14th Century Leg Armour

195.00€

Plate armour had already been in use in Roman times, but the knowledge and skill to make it was lost when Rome fell. For almost a millennium europeans resorted to mail and sometimes armor made of small pieces of iron. Eventually armour began to transition back to plate. The re-introduction of plate armour in addition to mail was incremental, and at first only the most vulnerable areas got extra protection. An excellent example is this 14th C leg armour, which is not closed from behind, unlike leg armour during the 15th C often was. The open shin guard, or front-greave or shynbald, was the first type of plate armour used to augment mail armour. The back of the leg would still have been protected with mail chausses at this time.

This leg armour joins the front greave with a cuisse protecting the thigh, a knee cop (also called a poleyn), and a demigreave. The front greave has a pin which is inserted through a hole in the demi-greave to make a complete protection for the whole leg.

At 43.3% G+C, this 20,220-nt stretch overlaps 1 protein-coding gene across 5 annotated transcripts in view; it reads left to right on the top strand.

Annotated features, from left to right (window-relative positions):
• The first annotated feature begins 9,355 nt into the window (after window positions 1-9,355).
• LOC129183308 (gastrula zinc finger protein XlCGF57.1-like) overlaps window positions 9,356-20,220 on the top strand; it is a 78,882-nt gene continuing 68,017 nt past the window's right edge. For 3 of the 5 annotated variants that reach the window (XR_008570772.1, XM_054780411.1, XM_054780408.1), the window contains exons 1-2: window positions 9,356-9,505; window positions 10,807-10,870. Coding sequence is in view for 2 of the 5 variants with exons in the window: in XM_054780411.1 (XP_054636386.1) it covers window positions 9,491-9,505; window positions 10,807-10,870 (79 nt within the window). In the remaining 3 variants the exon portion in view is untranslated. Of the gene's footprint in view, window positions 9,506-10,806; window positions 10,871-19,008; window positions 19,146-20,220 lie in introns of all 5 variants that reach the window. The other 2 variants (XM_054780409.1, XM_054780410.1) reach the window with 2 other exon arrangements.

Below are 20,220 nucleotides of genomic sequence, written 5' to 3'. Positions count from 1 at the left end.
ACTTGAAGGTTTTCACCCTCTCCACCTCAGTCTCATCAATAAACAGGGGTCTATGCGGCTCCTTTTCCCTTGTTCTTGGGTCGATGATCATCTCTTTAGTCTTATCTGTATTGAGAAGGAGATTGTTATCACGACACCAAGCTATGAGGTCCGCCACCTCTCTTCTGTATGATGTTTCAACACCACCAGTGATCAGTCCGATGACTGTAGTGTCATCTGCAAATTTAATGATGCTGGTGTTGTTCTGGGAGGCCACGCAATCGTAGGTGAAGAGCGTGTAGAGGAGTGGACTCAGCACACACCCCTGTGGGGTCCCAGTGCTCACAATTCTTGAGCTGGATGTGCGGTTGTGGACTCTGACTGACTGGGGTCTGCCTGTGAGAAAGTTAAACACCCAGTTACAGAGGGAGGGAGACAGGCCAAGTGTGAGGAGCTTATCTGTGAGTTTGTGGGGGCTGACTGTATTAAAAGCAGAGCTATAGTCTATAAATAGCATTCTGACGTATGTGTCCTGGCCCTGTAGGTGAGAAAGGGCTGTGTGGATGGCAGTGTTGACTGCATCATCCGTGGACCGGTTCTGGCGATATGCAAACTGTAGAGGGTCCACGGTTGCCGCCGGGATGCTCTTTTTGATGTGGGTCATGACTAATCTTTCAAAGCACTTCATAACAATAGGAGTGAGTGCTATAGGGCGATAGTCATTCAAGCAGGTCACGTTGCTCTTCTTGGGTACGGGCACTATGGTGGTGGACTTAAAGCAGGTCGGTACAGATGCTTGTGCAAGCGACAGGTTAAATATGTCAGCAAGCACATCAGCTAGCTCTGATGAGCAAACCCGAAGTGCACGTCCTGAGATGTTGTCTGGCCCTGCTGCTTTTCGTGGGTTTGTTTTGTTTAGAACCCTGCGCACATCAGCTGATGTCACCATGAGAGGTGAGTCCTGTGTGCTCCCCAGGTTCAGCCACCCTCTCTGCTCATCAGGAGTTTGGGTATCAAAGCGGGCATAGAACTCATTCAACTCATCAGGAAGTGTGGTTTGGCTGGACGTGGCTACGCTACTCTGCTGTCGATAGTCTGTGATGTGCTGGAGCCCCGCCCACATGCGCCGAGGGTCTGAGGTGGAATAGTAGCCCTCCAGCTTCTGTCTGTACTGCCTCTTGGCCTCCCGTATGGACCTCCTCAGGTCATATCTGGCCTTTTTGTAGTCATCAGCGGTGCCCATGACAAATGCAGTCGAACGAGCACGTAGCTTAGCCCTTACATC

This mid to late 14th C leg armour is made of two separate and adjustable parts as the greaves can be adjusted for height depending on which hole you use when attaching to the demi-greave, making either 73 cm or 75 cm in total height. The harness is attached behind the leg with three leather belts, and at the top to your arming jack or arming belt with separate arming laces.

Made of 1.6 mm steel. Steel thickness may vary due to the handcrafted methods used in manufacturing. Made by Marshall Historical.







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